Comrades Marathon 1931 remembered

Attached is a copy of the 1931 Comrades Marathon “race flier”. The public holiday on which the Comrades was run, until the declaration of the Republic, in 1961,  was 24th May, Empire Day, which was a Sunday that year. Therefore the race took place on the Monday after.

2011 is the 90th anniversary of that first race. In those early days, the athletics federations governed cycling as well, hence the reason that so many older athletics tracks are/were encompassed by a cycling track.

2011 is also the  80th anniversary of Carbineer Phill Masterton – Smith’s win in the Comrades Marathon.

Phill Masterton-Smith is the youngest ever winner of the Comrades, at the age of 19 at that time, having finished second, less than 200 metres behind the great Wally Hayward, in 1930, at the age of 18. This record will surely not be beaten as the minimum age for participation, nowadays, is twenty, on the day of the race.

In 1932 he finished 6th.

This year, four young Carbineer Athletes, John McInroy, Paul Blake and the van Zyl brothers, Lourens and Wynand (“WP” to his friends and the only one with a Comrades finish to his credit), will be setting off from Cape Town, on the 19th May, to emulate Masterton-Smith’s epic journey in 1933. That year, resident in Cape Town and unable to afford the train fare to Pietermaritzburg, young Phill rode a bicycle from the Mother City to arrive the day before the start in Pietermaritzburg. He then finished in tenth position in a time of eight hours.

These four young men, and many other Carbineers, are members of the social networking site www.redsockfriday.com which is, itself, founded in a distant military story of friends wishing to remember each other and “be together in spirit”. Redsockfriday has aligned itself to the Pink Drive as a Cancer Awareness campaigner and the efforts of these Carbineers will be raising money for these charities.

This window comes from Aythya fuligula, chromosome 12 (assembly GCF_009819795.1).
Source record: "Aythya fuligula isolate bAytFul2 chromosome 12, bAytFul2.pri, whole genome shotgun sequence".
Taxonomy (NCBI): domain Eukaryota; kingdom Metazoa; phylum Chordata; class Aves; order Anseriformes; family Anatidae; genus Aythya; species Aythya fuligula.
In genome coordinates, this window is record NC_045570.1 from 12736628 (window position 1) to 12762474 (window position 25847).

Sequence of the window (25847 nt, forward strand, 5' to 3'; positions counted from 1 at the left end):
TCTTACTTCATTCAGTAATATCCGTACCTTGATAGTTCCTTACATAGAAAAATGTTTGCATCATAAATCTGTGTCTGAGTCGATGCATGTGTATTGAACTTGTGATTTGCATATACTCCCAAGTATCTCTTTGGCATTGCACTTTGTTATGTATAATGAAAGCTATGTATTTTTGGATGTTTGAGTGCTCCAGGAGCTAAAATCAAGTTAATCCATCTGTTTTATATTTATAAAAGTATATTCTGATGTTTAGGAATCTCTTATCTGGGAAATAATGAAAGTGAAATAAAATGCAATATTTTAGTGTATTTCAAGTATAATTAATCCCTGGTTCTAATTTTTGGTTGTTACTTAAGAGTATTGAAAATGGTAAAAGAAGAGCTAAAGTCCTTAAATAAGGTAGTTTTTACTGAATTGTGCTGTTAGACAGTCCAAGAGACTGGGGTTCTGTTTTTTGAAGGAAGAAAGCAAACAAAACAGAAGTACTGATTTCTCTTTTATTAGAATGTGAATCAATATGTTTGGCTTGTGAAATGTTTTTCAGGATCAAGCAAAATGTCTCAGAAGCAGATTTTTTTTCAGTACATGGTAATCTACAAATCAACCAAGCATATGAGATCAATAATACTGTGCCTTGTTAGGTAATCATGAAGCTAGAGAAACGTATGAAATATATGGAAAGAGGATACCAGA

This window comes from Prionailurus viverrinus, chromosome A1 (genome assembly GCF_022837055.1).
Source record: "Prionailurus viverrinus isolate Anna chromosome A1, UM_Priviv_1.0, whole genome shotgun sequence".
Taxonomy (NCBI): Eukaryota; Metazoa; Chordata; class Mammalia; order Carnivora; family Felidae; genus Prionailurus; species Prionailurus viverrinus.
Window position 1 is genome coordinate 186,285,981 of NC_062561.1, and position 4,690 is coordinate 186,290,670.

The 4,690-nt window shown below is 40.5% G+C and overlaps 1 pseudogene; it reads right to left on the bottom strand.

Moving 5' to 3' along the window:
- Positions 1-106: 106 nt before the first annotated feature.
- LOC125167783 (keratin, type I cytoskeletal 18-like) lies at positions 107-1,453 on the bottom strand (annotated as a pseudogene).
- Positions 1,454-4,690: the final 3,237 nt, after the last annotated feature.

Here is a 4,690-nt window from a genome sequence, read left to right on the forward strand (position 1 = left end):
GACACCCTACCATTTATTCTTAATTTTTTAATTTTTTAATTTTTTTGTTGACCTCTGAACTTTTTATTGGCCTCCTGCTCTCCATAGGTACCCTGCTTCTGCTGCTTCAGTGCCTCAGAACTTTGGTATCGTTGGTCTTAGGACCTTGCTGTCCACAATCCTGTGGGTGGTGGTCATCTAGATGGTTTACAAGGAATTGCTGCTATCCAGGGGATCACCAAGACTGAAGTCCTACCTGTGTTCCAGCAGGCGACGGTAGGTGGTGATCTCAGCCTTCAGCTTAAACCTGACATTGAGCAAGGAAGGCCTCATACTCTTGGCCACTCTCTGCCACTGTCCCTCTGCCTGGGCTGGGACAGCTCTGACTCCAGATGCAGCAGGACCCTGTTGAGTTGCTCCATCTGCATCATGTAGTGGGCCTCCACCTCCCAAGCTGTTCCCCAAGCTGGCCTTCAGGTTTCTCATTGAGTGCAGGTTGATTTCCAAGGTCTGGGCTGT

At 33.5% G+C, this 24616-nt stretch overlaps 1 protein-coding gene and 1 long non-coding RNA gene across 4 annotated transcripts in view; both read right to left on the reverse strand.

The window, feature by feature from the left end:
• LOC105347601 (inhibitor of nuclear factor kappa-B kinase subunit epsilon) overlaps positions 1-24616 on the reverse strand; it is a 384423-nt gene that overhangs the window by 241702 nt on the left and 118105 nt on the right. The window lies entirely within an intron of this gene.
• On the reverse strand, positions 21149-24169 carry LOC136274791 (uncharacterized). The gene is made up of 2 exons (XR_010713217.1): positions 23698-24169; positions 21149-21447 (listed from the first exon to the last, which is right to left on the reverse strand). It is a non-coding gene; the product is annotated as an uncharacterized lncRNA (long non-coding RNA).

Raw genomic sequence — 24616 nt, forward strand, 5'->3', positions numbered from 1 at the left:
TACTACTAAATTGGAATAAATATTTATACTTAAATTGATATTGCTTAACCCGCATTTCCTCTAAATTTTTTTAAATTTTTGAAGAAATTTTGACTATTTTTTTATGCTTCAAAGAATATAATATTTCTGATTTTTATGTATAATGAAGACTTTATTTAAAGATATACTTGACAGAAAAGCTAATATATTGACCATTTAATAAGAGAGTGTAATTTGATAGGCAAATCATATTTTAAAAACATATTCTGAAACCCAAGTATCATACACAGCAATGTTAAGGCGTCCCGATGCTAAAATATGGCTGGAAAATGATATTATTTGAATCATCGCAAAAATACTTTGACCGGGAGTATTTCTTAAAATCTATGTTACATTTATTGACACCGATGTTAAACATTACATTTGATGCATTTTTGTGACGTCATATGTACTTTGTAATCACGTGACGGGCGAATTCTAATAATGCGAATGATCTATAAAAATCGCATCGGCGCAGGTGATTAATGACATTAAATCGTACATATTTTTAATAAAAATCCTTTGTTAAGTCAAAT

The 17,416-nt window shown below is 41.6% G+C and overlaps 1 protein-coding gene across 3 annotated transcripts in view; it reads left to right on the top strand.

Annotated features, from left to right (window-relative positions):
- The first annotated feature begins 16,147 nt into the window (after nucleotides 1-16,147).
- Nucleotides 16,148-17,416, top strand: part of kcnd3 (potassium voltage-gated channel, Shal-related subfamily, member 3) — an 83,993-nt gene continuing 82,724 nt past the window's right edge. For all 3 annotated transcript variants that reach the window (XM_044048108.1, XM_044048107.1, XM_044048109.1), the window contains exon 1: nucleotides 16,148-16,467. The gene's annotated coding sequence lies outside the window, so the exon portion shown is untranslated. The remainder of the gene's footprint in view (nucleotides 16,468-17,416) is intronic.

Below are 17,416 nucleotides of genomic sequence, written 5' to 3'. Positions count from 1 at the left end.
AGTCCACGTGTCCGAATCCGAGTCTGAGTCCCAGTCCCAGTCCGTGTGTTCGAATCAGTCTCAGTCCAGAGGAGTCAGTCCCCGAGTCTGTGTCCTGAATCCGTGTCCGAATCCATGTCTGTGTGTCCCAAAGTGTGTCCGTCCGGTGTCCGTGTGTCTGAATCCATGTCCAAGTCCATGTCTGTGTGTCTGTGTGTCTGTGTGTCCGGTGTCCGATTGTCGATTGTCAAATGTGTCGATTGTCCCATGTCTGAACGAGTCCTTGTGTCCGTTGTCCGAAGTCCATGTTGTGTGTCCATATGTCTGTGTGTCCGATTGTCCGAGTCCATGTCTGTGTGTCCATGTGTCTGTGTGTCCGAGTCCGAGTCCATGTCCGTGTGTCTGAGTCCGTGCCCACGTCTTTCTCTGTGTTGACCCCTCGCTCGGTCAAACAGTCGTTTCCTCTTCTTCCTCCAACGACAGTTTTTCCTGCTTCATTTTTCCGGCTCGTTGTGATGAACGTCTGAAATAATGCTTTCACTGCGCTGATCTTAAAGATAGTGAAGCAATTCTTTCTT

When these young men and their entourage arrive at Comrades House on Saturday morning, 28th May, we would invite all Carbineers and their families to join us in welcoming them and congratulating them on the achievement of the first leg of this amazing duathlon – code name – UNOGWAJA (Phill Masterton-Smith’s nickname meaning Rabbit or Hare because of the free spirited running he did on his parents’ farm in the foothills of the Drakensberg ). You’ll be able to find Unogwaja and redsockfriday and get updates on the web sites, www.redsockfriday.com, www.carbs.co.za or www.carbineers.co.za.

Phill Masterton – Smith gave his life, in 1942, in service of the Natal Carbineers (then Royal Natal Carbineers) and his country, in the Western Desert in the North African Campaign of World War II.

 “When you go home, tell them of us and say, ‘For their tomorrows – we gave our today’.”

 Regards,

John Hall

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